The Waiting Game: Spouses and Separation
Published on 31 March, 2020 | James Brown
It’s now almost half a century since the last major reform of divorce law in England and Wales.
Since the Matrimonial Causes Act was given Royal Assent in May 1973, there has been much change in how couples end relationships.
For example, the number of spouses divorcing has undergone tremendous fluctuation, rising from 106,003 in 1973 to a record 165,018 two decades later.
The most recent data released by the Office for National Statistics (ONS) show that it has since fallen by 45 per cent from that figure to 91,299 in 2018 (https://www.ons.gov.uk/peoplepopulationandcommunity/birthsdeathsandmarriages/divorce/bulletins/divorcesinenglandandwales/2018).
Yet further patterns can be detected in how husbands and wives choose to divorce.
If we look closely at statistics for the grounds on which divorce are granted, very subtle but very significant trends emerge.
Over the last 20 years, the number of adultery divorces have fallen by 75 per cent, while those involving petitions filed because of unreasonable behaviour have dropped by one-third.
However, those divorces which are not fact-based – which don’t involve attributing blame for the breakdown of a marriage – have actually increased.
The number of couples granted divorce after two years’ separation has climbed since 1998. Having accounted for 22 per cent of all divorces then, in 2018 they amounted to 27 per cent.
Furthermore, those divorces which commence after five years’ separation has actually more than doubled (from seven per cent to 16 per cent).
As I’ve been telling Steve Doughty, the Social Affairs Correspondent of the Daily Mail (https://www.dailymail.co.uk/news/article-8161469/Four-ten-separating-couples-able-divorce-faster-thanks-new-law.html?ito=email_share_article-top), the figures appear to underline a significant increase in appetite over the years for ‘no-fault’ divorce.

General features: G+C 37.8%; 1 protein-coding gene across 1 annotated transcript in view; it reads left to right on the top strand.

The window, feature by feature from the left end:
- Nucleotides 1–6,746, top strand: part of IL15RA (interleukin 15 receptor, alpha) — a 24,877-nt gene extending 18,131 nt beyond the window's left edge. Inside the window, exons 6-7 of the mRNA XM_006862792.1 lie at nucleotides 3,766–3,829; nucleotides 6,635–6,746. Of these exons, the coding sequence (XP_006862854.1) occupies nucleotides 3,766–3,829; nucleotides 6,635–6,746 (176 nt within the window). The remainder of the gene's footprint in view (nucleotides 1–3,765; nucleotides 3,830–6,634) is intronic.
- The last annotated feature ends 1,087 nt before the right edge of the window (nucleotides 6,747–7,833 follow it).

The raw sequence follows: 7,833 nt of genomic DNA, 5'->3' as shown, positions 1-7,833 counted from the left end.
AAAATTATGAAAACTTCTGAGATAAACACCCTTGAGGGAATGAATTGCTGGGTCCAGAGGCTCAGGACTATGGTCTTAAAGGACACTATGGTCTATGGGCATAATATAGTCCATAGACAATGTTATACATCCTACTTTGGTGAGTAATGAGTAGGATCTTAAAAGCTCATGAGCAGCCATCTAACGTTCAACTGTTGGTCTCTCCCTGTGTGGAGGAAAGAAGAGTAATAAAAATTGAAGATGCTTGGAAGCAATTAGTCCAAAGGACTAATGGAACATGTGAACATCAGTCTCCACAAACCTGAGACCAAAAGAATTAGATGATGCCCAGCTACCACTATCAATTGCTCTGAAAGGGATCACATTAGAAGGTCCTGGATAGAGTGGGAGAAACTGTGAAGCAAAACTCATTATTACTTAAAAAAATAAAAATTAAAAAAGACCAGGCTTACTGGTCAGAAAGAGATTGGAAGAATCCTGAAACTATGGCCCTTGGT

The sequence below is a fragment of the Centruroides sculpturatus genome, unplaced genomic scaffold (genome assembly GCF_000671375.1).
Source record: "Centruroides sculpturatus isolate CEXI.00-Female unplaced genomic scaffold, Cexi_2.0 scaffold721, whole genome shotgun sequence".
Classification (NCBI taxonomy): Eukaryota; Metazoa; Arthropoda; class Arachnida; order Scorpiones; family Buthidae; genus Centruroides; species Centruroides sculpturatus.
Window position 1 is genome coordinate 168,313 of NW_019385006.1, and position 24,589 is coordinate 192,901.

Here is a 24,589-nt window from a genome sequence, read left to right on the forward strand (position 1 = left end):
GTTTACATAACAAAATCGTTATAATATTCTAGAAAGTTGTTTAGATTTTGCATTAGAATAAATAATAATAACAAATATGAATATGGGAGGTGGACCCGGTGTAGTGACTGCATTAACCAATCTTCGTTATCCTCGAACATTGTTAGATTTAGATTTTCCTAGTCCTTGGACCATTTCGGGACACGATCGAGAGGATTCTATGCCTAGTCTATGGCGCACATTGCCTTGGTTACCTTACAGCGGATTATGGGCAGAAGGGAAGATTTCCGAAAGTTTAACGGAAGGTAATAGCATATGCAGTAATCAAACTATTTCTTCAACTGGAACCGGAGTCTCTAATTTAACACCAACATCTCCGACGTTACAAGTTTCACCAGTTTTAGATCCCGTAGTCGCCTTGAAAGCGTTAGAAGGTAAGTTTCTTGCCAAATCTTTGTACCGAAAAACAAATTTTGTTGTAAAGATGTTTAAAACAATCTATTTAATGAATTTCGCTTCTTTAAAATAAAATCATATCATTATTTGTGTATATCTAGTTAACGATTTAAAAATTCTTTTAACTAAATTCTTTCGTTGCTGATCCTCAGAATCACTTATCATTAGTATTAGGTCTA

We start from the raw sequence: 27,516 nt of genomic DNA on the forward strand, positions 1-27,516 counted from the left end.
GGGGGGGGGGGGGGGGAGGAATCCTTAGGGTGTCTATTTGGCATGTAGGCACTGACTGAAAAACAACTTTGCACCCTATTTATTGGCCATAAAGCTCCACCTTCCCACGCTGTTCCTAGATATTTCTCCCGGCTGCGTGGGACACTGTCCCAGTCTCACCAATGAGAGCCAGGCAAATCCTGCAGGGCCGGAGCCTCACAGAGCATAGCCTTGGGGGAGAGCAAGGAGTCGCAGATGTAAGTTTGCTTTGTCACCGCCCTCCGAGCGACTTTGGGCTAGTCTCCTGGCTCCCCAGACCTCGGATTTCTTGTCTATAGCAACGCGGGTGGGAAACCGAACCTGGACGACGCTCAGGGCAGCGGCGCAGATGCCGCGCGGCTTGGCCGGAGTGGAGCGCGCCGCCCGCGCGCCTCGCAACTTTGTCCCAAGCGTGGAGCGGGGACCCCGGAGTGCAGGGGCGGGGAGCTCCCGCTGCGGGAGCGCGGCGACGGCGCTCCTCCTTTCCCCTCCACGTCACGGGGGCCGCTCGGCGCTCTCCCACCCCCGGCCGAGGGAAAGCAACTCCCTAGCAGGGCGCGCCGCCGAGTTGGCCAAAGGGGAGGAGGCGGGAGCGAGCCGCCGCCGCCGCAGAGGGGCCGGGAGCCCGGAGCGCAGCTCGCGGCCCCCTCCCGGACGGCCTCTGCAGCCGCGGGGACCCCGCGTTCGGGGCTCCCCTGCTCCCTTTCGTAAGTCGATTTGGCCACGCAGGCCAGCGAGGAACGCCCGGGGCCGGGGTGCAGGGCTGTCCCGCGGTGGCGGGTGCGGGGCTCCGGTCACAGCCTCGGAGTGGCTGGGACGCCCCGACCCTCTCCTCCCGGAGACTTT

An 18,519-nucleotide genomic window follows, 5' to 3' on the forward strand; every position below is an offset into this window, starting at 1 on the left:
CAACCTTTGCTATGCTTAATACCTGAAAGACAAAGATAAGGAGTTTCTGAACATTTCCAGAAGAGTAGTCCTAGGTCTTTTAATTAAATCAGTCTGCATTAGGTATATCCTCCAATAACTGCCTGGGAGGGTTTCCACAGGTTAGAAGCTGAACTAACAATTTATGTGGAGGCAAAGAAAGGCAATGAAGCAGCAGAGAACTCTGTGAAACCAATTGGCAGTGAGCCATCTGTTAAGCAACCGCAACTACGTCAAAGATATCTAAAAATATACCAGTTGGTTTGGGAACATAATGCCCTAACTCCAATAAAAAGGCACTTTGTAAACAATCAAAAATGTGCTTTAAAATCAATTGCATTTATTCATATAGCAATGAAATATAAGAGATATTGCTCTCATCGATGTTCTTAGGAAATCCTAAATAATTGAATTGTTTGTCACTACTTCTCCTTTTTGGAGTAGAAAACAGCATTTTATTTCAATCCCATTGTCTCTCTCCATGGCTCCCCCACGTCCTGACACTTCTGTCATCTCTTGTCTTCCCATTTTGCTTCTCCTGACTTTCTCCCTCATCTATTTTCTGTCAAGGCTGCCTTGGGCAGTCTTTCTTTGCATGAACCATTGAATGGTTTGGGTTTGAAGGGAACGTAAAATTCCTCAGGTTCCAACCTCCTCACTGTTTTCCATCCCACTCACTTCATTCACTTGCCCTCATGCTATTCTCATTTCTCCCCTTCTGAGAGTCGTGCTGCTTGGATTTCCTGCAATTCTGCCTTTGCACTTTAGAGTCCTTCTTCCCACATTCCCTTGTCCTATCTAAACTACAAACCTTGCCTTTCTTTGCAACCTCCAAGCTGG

That is a point which hasn’t been lost on Government.
In January this year, ministers reiterated their commitment to the introduction of legislation which would allow couples to leave failed or failing marriages without apportioning blame.
The Justice Secretary and Lord Chancellor, Robert Buckland, explained that the emphasis of the Divorce, Dissolution and Separation Bill was “stripping out the needless antagonism … so families can better move on with their lives” (https://www.gov.uk/government/news/divorce-blame-game-to-end).
I share his opinion that removing the need to point the finger is a good thing.
There is another reason too, though.
Having couples separate years before they formally end their marriages has potential financial consequences.
When there is a delay between a couple separating and formally divorcing, there is also a gap between leaving a marriage and re-establishing financial security.
Spouses can’t tie up any binding financial settlement without the approval of a court and that, in turn, can’t happen until a divorce decree has been issued.
It means couples are reduced either to trusting each other to play fair when it comes to informally dividing their assets on separation or are exiting marriages without any financial certainty in place whatsoever.
That, in turn, carries the substantial risk of spouses returning at some point in the future – even decades later – to make a claim against their ex.
This is not simply a theoretical danger.
Back in 2016, the energy entrepreneur Dale Vince was ordered to give his former wife a six-figure sum after she demanded a share of his millions 25 years after they had split up and some two decades after they had divorced (https://www.telegraph.co.uk/news/2016/06/10/millionaire-tycoons-ex-wife-awarded-six-figure-payout-even-thoug/).
Concluding divorces more quickly and more amicably would, one hopes, make it more likely that couples would finalise their finances in a timely fashion too and that is something which would certainly help ex-husbands and wives restart their lives with confidence.